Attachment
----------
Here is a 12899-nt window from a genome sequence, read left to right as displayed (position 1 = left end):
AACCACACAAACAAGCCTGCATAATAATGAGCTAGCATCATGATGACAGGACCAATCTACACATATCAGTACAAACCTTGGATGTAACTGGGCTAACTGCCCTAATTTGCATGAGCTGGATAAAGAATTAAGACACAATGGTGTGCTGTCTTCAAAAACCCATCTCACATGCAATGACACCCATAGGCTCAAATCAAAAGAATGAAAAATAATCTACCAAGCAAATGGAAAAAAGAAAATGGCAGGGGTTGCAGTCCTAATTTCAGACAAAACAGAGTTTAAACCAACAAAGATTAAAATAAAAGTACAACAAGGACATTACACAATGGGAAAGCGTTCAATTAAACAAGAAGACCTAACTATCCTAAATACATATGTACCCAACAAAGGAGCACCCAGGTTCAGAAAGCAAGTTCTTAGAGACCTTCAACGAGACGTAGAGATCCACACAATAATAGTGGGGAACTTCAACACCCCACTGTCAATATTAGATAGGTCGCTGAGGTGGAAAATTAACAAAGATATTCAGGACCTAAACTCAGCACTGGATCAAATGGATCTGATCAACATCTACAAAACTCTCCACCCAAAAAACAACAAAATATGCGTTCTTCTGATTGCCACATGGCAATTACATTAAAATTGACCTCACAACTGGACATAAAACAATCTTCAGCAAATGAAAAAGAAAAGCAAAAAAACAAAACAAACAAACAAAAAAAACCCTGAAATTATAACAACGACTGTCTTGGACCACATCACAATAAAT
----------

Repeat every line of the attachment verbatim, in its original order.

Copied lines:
Here is a 12899-nt window from a genome sequence, read left to right as displayed (position 1 = left end):
AACCACACAAACAAGCCTGCATAATAATGAGCTAGCATCATGATGACAGGACCAATCTACACATATCAGTACAAACCTTGGATGTAACTGGGCTAACTGCCCTAATTTGCATGAGCTGGATAAAGAATTAAGACACAATGGTGTGCTGTCTTCAAAAACCCATCTCACATGCAATGACACCCATAGGCTCAAATCAAAAGAATGAAAAATAATCTACCAAGCAAATGGAAAAAAGAAAATGGCAGGGGTTGCAGTCCTAATTTCAGACAAAACAGAGTTTAAACCAACAAAGATTAAAATAAAAGTACAACAAGGACATTACACAATGGGAAAGCGTTCAATTAAACAAGAAGACCTAACTATCCTAAATACATATGTACCCAACAAAGGAGCACCCAGGTTCAGAAAGCAAGTTCTTAGAGACCTTCAACGAGACGTAGAGATCCACACAATAATAGTGGGGAACTTCAACACCCCACTGTCAATATTAGATAGGTCGCTGAGGTGGAAAATTAACAAAGATATTCAGGACCTAAACTCAGCACTGGATCAAATGGATCTGATCAACATCTACAAAACTCTCCACCCAAAAAACAACAAAATATGCGTTCTTCTGATTGCCACATGGCAATTACATTAAAATTGACCTCACAACTGGACATAAAACAATCTTCAGCAAATGAAAAAGAAAAGCAAAAAAACAAAACAAACAAACAAAAAAAACCCTGAAATTATAACAACGACTGTCTTGGACCACATCACAATAAAT